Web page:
If you're interested in leading a symposium in the Special Topics Discussion forum, here are some suggestions for your proposal.
1. It must be relevant to the theory, practice, history, or culture of Pagan religions, magical systems, or other topics of special interest to forum members. This does not mean that your topic has to be specifically Pagan, only that it has to be presented in such a way as to be relevant to Pagan religions, magical systems, etc. For example, a specialist in liturgy could run a tutorial in constructing ritual, or an historian on the historical method with regard to evaluating Pagan sources, or a folklorist on the use of folk material in Pagan religions.
2. Be specific! No one expects you to cover absolutely every possible issue encountered in your topic, so don't set yourself up for grief by entitling your tutorial "Magic," "The Afterlife," or "Images of Deity." Try "British Folk Magic," "The Afterlife in Egyptian Thought," or "Images of Pagan Deities in Northern Europe."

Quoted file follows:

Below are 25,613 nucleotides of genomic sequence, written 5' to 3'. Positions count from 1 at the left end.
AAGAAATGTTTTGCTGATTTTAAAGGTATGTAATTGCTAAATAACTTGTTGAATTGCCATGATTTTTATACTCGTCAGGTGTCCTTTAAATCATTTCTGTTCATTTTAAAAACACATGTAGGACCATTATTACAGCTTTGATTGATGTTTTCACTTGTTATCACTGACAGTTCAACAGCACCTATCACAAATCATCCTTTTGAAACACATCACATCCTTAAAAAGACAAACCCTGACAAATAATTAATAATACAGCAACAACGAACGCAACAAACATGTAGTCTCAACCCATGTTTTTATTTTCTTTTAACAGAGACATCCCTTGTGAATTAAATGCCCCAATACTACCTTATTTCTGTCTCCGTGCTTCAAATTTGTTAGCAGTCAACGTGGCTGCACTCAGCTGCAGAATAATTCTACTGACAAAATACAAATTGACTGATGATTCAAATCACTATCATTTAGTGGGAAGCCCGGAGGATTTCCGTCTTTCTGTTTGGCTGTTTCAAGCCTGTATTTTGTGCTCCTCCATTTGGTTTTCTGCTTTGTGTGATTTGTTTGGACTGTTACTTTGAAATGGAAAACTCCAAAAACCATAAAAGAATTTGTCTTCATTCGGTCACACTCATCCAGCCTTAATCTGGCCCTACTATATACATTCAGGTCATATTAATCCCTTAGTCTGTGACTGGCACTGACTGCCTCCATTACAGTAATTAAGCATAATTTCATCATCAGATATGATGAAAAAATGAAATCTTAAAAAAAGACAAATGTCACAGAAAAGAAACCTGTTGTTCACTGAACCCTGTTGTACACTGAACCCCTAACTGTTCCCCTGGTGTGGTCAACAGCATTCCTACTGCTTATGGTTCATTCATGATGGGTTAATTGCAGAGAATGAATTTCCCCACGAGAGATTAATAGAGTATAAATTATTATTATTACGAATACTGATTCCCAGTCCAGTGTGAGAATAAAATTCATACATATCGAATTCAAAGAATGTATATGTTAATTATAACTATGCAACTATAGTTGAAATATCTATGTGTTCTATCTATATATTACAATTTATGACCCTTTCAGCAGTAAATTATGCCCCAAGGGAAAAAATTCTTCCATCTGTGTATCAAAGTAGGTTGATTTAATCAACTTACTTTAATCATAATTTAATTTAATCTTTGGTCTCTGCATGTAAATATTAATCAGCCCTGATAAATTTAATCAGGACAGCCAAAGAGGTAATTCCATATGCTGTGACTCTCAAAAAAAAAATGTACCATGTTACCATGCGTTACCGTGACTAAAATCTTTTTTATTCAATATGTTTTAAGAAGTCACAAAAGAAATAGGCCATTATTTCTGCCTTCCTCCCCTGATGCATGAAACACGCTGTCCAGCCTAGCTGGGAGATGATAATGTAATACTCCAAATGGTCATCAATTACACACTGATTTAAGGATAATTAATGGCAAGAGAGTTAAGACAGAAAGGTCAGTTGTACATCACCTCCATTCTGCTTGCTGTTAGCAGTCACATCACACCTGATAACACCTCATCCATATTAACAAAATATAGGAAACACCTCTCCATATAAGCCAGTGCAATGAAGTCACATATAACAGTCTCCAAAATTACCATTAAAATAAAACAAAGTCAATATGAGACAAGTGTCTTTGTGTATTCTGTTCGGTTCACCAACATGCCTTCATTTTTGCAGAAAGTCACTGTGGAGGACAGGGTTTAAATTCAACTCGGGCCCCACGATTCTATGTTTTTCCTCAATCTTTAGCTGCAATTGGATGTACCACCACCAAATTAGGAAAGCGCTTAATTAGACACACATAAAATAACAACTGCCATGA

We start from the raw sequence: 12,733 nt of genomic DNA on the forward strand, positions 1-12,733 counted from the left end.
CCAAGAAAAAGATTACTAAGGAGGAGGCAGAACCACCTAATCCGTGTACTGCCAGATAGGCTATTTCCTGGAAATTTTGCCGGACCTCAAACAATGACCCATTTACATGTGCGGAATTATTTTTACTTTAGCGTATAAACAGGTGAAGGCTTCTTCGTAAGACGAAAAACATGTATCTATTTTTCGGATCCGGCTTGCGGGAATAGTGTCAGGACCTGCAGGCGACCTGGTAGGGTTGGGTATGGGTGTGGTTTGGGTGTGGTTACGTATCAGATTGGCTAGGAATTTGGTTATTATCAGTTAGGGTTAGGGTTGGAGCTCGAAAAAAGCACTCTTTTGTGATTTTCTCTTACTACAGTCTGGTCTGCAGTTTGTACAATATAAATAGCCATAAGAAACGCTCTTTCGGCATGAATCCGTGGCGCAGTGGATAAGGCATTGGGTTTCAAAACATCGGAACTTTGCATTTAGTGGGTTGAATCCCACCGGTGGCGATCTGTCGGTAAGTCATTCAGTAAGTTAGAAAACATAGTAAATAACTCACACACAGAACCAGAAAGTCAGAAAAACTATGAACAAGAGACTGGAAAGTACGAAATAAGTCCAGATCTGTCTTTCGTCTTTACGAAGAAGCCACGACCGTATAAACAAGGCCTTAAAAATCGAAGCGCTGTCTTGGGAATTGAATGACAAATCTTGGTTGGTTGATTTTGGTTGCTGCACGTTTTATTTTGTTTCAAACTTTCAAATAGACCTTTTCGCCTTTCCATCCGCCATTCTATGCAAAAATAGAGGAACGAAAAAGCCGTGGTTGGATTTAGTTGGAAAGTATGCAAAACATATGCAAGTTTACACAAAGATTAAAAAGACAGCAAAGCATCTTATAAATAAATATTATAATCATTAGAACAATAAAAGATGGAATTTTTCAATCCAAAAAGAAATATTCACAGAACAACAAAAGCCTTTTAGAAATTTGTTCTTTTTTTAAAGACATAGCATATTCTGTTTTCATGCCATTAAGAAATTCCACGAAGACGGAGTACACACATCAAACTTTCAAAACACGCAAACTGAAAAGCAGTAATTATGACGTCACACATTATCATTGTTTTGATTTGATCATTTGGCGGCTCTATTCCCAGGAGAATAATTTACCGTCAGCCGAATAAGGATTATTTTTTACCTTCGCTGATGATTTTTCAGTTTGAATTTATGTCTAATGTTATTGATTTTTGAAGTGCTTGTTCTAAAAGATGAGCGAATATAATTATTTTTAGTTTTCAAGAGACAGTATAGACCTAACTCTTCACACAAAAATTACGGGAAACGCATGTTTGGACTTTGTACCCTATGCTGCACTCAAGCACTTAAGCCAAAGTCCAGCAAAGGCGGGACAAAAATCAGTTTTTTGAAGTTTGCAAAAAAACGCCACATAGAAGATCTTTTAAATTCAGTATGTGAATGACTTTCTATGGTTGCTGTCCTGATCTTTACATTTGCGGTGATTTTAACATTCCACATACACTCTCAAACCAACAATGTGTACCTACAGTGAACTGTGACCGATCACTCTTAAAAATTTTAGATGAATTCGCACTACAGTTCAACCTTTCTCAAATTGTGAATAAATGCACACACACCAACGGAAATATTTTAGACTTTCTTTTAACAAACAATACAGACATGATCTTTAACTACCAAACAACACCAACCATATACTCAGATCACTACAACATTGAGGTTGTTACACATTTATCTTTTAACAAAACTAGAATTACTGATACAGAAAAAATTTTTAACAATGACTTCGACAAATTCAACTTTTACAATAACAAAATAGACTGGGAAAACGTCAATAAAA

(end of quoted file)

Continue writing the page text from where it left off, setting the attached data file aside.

3. This is a conference presentation, not "My Thoughts on Life, the Universe, and Everything." Likewise, this is not "Enlighten the Ignorami to the True Face of the Divine." Keep in mind that, while discussion is structured somewhat differently, TC's usual rules still apply for all participants. Leading a discussion here is not your free pass for proselytizing or making uncontested claims of absolute truth. In fact, since this position involves some claim of expertise, you might well be subject to even closer scrutiny than usual. Don't attempt to convince us that "all gods are One"; tell us about how your group believes all gods are One, and how this is reflected in that group's myths, rituals, ethical system, and so forth. You are presenting information, not attempting to win converts to your religion, philosophy, or worldview.
4. A presentation is not just a list of uncontextualized information; present your knowledge in a coherent manner. Again, think conference paper.
5. If you have any questions, please feel free to email Chabas or Catja.
Last edited by RandallS; 23 Jun 2011 at 04:57 PM. Reason: BBCode correction